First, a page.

— -- The Iraqi ground offensive to retake ISIS-held Fallujah began early Monday with Iraqi military forces pressing outside the city, in Anbar Province about 40 miles west of Baghdad.
Retaking the city has been a priority for the Iraqi government since early 2014, when it was one of the first parts of the country seized by ISIS. According to U.S. military officials, the number of ISIS fighters in the province has fallen to 1,000 as the group has sustained battlefield defeats in recent months.
The Fallujah military operation was announced late Sunday night by Iraqi Prime Minister Haider al-Abadi, who said Iraqi forces are "approaching a moment of great victory" against ISIS in the wake of recent gains in the far western town of Rutbah and other towns in the Euphrates River Valley.
WHAT IS THE IRAQI MILITARY DOING IN FALLUJAH?
Pentagon spokesman Capt. Jeff Davis said Monday that the Iraqi military had begun to conduct "shaping operations" outside Fallujah and had not entered the city. "Fallujah is important," he said. "It's the last remaining stronghold within Anbar province. It's the ISIS position closest to Baghdad and a place we're going to be working very closely with Iraqi partners to retake.”
The Fallujah operation involves forces from the Iraqi Counter Terrorism Service, the Iraqi army and Iraqi police. "Those forces have already begun to move on the city, where they're encountering some resistance,” said Davis. The shaping also involves striking targets in the city and "dropping leaflets meant to inform civilian populations to avoid ISIS areas ... They've been asking people to place white sheets on their roof to mark their locations."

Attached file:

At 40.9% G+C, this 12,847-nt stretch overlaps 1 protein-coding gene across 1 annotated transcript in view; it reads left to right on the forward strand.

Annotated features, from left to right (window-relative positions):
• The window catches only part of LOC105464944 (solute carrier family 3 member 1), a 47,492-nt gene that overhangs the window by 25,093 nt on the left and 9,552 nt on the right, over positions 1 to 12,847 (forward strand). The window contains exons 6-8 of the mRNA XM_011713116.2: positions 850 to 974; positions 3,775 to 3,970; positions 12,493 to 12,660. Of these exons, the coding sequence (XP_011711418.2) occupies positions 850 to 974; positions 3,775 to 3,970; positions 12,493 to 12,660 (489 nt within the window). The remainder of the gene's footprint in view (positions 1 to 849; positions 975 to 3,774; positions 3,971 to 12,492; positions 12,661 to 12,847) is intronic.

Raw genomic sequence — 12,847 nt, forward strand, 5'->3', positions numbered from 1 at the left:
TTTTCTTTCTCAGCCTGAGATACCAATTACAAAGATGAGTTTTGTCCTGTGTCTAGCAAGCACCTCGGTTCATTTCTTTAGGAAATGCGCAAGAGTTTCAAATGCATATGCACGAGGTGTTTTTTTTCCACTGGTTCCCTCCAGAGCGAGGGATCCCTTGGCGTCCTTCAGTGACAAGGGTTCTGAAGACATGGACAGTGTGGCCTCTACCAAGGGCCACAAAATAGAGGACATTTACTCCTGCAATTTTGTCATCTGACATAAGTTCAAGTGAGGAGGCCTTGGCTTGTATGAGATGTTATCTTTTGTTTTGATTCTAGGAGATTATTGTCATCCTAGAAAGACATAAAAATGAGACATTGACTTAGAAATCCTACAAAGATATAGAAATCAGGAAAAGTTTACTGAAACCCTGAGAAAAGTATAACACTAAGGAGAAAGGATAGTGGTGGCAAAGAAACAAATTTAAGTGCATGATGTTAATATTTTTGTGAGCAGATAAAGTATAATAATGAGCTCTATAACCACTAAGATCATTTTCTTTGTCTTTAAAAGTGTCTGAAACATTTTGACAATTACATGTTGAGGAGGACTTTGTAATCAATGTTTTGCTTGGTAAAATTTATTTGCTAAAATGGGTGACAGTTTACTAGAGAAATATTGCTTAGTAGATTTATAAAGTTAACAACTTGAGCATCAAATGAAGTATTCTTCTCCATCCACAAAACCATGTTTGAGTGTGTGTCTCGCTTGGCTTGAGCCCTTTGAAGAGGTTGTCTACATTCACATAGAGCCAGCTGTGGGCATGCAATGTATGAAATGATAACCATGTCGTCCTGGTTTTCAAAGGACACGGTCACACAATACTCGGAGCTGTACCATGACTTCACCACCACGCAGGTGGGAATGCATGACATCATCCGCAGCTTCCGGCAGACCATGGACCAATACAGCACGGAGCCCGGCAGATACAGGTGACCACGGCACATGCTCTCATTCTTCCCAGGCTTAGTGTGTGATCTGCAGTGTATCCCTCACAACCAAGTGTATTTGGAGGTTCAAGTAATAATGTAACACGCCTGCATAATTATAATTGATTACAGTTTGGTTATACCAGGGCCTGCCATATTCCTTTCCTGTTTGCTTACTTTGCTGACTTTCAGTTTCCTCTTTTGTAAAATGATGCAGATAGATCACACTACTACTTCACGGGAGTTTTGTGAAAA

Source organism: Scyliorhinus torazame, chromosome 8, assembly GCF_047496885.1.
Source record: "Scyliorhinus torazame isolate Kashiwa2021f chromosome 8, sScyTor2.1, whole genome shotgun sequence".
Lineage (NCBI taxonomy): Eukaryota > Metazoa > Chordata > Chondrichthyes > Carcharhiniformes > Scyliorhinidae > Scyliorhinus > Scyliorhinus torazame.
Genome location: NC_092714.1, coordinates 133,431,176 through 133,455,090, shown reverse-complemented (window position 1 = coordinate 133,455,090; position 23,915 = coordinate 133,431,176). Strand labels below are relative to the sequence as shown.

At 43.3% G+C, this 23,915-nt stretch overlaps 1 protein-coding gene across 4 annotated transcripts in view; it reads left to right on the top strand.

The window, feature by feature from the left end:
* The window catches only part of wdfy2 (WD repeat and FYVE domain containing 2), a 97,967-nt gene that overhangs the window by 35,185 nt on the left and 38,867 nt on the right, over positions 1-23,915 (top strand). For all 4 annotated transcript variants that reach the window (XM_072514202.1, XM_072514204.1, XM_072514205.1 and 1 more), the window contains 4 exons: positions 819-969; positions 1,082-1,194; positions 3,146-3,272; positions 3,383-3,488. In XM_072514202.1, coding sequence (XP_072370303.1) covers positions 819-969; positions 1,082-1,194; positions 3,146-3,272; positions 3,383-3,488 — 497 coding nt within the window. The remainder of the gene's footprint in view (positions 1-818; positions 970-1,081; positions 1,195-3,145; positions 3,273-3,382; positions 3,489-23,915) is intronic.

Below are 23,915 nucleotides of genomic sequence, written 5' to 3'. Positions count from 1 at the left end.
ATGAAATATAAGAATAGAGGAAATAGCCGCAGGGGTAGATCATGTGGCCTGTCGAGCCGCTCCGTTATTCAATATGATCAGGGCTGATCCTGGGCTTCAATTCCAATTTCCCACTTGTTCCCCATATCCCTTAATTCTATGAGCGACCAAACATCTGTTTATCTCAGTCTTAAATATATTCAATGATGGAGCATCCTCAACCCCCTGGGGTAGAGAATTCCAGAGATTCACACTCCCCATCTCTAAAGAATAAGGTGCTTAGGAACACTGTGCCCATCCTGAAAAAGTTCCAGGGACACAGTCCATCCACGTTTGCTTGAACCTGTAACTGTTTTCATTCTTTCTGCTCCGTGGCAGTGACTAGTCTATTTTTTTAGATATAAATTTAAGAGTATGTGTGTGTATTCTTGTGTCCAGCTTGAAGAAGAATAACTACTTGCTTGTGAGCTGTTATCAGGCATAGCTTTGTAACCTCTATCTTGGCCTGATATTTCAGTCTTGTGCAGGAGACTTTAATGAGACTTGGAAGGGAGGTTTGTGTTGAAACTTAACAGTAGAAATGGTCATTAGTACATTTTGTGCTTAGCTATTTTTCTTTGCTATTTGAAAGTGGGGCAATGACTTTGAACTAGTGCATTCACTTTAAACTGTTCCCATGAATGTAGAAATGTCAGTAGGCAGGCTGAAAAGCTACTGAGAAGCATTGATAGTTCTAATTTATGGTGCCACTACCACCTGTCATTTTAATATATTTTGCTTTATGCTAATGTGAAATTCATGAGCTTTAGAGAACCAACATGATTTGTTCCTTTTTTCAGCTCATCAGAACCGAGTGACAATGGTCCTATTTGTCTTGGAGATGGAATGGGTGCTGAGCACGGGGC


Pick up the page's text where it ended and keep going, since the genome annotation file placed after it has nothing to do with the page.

While the U.S. is supporting the Iraqi military offensive in Fallujah, it is still not cooperating with the Iranian-backed Shiite militias known as the Popular Mobilization Forces, arrayed north of the city.
Davis said that he did not know what the role of the militias would be in Fallujah but that "they have largely a relationship of co-existence with Iraqi forces and are aligned against ISIS."
The U.S.-led coalition against ISIS has supported the ground operation with airstrikes — 21 in Fallujah since May 17, according to Davis. Iraq has not requested the use of American Apache helicopters based in Iraq as part of the Fallujah operation, though they remain available if needed.
WHY AN OFFENSIVE NOW?
In early 2014, ISIS found support among Iraq's dominant Sunni Muslim population, which resented the policies of the Shiite-led government of then–Prime Minister Nouri al-Maliki. Since then, retaking Fallujah has been a priority for the Iraqi government, even though it may not be as tactically important as it once was.
The U.S. military believes that about 1,000 ISIS fighters remain in Anbar province and that their numbers are decreasing. Davis said many ISIS fighters have left Anbar and particularly Fallujah, which he described as "a distant outpost for them" that has been "hard to sustain over time."
Two Iraqi army brigades have encircled the city for months in anticipation of a planned offensive, which seemed to await the slow progress of the Iraqi military in retaking Ramadi to the southwest.
IS FALLUJAH IMPORTANT FOR RETAKING MOSUL?
ISIS still controls significant territory in northern Iraq, including Mosul, the country's second-largest city. Much of the U.S.-led training effort of Iraq's military has been geared to providing the forces needed to retake Mosul in a future offensive.
Two weeks ago, Col. Steve Warren, the U.S. military spokesman in Baghdad, said that retaking Fallujah was not a military prerequisite for an offensive toward Mosul and that doing so would be an Iraqi "political decision."
He anticipated that retaking Fallujah would be "a tough nut for the Iraqis to crack," given that the city has been under ISIS control for more than two years.
The pace of the Iraqi-led operation and sequencing of the operation will be up to the Iraqis — similar to the effort to retake the much larger city of Ramadi, which lasted for months.